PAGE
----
Dogfish Head has been known for odd or extreme beers for some years now. Randall the Enamel Animal was the original way to test these weird extreme beers without making huge batches.
After the popularity of Randall the Enamel Animal in bars Dogfish Head realized they should make one for the home consumer, enter Randall the Enamel Animal Jr.
Here’s how Dogfish Head describes Randall the Enamel Animal Jr.:
Our Mini Enamel Animal will give you the power for off-centered infusions. Just twist off the top; add hops, spices, fruit or whatnot, fill with off-centered ale and savor the fruits of your creativity. – See more at: http://www.dogfish.com/store/other-accessories/randall-jr.htm#sthash.vXot1A3j.dpuf
Let’s break down exactly what a Randall the Enamel Animal Jr. is and then get to the good bits, recipes!!
What’s a Randall?
In the simplest sense, Randall the Enamel Animal Jr. is a heavy plastic bottle, a metal mesh screen, and a cap. These 3 parts screw together with rubber gaskets at each level so the beer doesn’t go flat while infusing. Pretty simple setup really here’s what they all look like:
You add the ingredients you’re infusing, add your beer, screw on the metal mesh level, and then screw on the cap. Dogfish Head advises you to leave the ingredients in to soak for 10 minutes. I’ve found this to be a good average time, but it depends on how intense the flavor of what you’re infusing is. Something like cinnamon can get aggressive fast so you may want to only include a bit or only for a shorter period of time. On the other hand I’ve found some fruits, especially raspberries, take more time to soak in so add plenty and give it at least 15 minutes.
Yes, it is just a fancy French press. I’m not a coffee drinker, love the flavor though, so I don’t own a French press. If you are a coffee drinker then save yourself the $20 and just use a French press. Like this awesome one, my buddy Frank uses for infusing beer, shown here with Brooklyn Monster Ale with coffee and cinnamon.
The main idea you want to go with is something that compliments the other flavors. A good place to start your experimentations is by heightening flavors in beers you have. One of the first really successful creations I made was by adding a few strawberries into the Randall with MadTree Sol Drifter.A second approach is emulating crazy beers you’ve tried before or always wanted to try. I did this with a Dark Horse Plead the 5th, cinnamon, cacao nibs, vanilla beans, and a habanero in an attempt to emulate Westbrook’s Mexican Cake.
Another, somewhat more common and traditional infusion to make is with hops. This is a great thing for homebrewers to do who want to get an idea of what kind of flavor and aroma hops will add in dry hopping. You’ll want to add the hops, whole leaf are better than pellets for this purpose, to something not overpoweringly flavorful. If you’ve had a Bud Light that some friends burdened you with after a party here’s a good use for it. In my case, I went with a can of New Belgium Shift and some Cascade hops.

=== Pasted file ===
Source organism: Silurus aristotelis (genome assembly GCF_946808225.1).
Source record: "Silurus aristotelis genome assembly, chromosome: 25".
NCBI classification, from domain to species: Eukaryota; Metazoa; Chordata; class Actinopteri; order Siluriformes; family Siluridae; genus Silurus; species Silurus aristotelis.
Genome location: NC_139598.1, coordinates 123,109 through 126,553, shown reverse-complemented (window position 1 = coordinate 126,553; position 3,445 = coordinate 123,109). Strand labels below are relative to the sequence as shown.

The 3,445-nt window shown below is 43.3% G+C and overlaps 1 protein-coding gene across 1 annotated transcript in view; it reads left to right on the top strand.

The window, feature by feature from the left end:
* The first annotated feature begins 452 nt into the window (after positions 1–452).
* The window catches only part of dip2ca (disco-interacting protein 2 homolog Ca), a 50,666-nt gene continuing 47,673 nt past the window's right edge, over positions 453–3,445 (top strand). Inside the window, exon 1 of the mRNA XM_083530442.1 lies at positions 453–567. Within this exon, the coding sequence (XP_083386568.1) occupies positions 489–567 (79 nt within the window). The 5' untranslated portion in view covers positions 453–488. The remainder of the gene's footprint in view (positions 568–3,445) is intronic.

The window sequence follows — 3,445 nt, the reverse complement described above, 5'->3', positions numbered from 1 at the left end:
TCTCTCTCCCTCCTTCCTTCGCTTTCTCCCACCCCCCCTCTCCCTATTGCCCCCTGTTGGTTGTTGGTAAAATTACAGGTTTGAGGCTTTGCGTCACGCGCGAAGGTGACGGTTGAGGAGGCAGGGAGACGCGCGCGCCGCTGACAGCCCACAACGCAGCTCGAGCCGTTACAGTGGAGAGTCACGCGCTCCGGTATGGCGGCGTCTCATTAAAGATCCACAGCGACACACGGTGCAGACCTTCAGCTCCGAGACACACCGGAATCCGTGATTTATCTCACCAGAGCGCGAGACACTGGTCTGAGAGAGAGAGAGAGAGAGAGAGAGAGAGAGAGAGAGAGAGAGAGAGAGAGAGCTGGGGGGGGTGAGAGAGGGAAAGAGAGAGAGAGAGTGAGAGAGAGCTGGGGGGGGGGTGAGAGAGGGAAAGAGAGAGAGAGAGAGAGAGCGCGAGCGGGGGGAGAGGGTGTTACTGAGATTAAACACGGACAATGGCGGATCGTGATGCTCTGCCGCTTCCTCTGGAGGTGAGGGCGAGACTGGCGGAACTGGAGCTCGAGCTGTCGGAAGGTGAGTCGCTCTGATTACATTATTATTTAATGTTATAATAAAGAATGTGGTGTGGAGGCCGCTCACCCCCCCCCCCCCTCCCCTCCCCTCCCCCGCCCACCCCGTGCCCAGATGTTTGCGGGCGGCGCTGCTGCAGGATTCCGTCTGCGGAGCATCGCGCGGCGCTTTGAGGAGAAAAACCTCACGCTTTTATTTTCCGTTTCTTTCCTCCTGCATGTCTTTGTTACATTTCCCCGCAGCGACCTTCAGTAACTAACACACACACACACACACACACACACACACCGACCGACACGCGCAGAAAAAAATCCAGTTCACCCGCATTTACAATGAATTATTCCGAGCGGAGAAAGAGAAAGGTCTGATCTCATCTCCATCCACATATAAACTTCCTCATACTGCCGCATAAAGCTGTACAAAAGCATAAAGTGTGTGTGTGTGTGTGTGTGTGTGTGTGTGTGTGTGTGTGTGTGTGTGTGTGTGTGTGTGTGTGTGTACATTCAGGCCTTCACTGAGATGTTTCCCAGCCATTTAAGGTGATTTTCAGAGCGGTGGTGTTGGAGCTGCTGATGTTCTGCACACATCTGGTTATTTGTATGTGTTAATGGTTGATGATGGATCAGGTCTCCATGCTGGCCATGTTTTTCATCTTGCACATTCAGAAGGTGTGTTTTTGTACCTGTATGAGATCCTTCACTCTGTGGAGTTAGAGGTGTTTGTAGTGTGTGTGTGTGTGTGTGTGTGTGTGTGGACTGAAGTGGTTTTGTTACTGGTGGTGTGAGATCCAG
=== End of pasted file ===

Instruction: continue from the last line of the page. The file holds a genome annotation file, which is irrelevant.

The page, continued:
Sure this is a beer blog but why not Randall a cider? A friend of mine hooked me up with a 4-pack of Smith & Forge Hard Cider, which is MillerCoor’s entrant into the cider market. I had one and thought it was OK then let the other cans sit for a few weeks thinking that sooner or later some cider lover would come over and relieve me of them. After a time I found myself with a fridge surprisingly devoid of beer, it was then I had the inspiration to dice up apples and Randall them with the cider.
10 minutes later I knew the other 2 cans of Smith & Forge would never last. What came out of the Randall was a delicious super tart and nearly puckering cider.
Put the beer in the coconut, drink em both up
Now all this time we’ve been talking about infusing things in beer but, what about infusing beer in things? After obtaining a bottle of Goose Island Proprietors Bourbon County Brand Stout (standard BCBS in Templeton rye barrels with coconut), I decided to compare it to a BCBS with coconut in a Randall. Then I recalled a friend who had done a similar experiment… but they put the BCBS in the coconut! My friend drilled a hole in a coconut, dumped out the milk, poured in the beer, corked the hole and let it sit for two days. He now claims Goose Island stole the idea for Proprietors from him as his creation predates it by two years. We repeated that process earlier this month.
Personally I’m not a massive fan of coconut flavors so I preferred the more subtle flavors from the Proprietors but if you love coconut you have to give this a try.
As you’ve, hopefully, seen the only limiting thing when infusing beers is your imagination.
Lastly, I want to give a shout out to Brass Tap in Clifton. They’ve been rocking a full-size Randall for months now and have recently added a special menu just for French press infusions.
Since this post went live last year Ei8ht Ball has also started doing a Randall infusion every weekend. Check their Facebook page for details on what stuff is getting put into what beer.
What’s your favorite beer infusion recipe?
6 thoughts on “Randall the Enamel Animal Jr. (Beer Infusions) + Recipes”
Fun post! I’ve always thought about getting a Randall Jr or French press, but just never took the plunge. I think it’s really cool that Brass Tap offers this, let alone walks customers through the process.
I’d strongly advise getting one to start playing with. Being a heat junky I love throwing habaneros into stouts, which I do on a weekly basis now.
This is just what I’ve been looking for! I received a Randall Jr. for Christmas and I couldn’t think of anything to steep but stone fruits in a 60 minute IPA. It was alright and certainly changed the flavor, but I wanted more. The Brass Tap list is great for jump starting my imagination. Thanks, Tom!